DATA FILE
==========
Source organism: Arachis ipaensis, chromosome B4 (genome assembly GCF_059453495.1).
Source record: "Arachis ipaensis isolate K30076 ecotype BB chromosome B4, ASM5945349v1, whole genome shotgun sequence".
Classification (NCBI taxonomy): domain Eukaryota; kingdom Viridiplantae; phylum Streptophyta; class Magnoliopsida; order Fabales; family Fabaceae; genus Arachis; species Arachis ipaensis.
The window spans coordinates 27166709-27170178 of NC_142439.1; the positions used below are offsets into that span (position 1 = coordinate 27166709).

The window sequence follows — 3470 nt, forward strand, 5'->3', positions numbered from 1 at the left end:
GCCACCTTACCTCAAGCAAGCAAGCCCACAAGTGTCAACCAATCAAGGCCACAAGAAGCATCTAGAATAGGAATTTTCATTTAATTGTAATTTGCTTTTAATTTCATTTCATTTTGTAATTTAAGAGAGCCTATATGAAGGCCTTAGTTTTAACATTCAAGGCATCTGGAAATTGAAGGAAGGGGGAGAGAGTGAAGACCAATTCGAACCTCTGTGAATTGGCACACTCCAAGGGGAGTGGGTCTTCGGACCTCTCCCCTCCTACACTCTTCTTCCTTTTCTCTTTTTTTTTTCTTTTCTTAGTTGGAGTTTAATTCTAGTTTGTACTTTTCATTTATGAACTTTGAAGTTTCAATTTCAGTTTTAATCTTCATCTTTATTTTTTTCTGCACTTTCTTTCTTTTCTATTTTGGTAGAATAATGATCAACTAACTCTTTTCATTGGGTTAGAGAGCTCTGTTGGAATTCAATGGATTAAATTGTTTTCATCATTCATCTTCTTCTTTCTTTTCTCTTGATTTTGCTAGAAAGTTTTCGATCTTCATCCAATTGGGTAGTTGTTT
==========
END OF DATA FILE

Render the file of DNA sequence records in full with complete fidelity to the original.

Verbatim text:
Source organism: Arachis ipaensis, chromosome B4 (genome assembly GCF_059453495.1).
Source record: "Arachis ipaensis isolate K30076 ecotype BB chromosome B4, ASM5945349v1, whole genome shotgun sequence".
Classification (NCBI taxonomy): domain Eukaryota; kingdom Viridiplantae; phylum Streptophyta; class Magnoliopsida; order Fabales; family Fabaceae; genus Arachis; species Arachis ipaensis.
The window spans coordinates 27166709-27170178 of NC_142439.1; the positions used below are offsets into that span (position 1 = coordinate 27166709).

The window sequence follows — 3470 nt, forward strand, 5'->3', positions numbered from 1 at the left end:
GCCACCTTACCTCAAGCAAGCAAGCCCACAAGTGTCAACCAATCAAGGCCACAAGAAGCATCTAGAATAGGAATTTTCATTTAATTGTAATTTGCTTTTAATTTCATTTCATTTTGTAATTTAAGAGAGCCTATATGAAGGCCTTAGTTTTAACATTCAAGGCATCTGGAAATTGAAGGAAGGGGGAGAGAGTGAAGACCAATTCGAACCTCTGTGAATTGGCACACTCCAAGGGGAGTGGGTCTTCGGACCTCTCCCCTCCTACACTCTTCTTCCTTTTCTCTTTTTTTTTTCTTTTCTTAGTTGGAGTTTAATTCTAGTTTGTACTTTTCATTTATGAACTTTGAAGTTTCAATTTCAGTTTTAATCTTCATCTTTATTTTTTTCTGCACTTTCTTTCTTTTCTATTTTGGTAGAATAATGATCAACTAACTCTTTTCATTGGGTTAGAGAGCTCTGTTGGAATTCAATGGATTAAATTGTTTTCATCATTCATCTTCTTCTTTCTTTTCTCTTGATTTTGCTAGAAAGTTTTCGATCTTCATCCAATTGGGTAGTTGTTT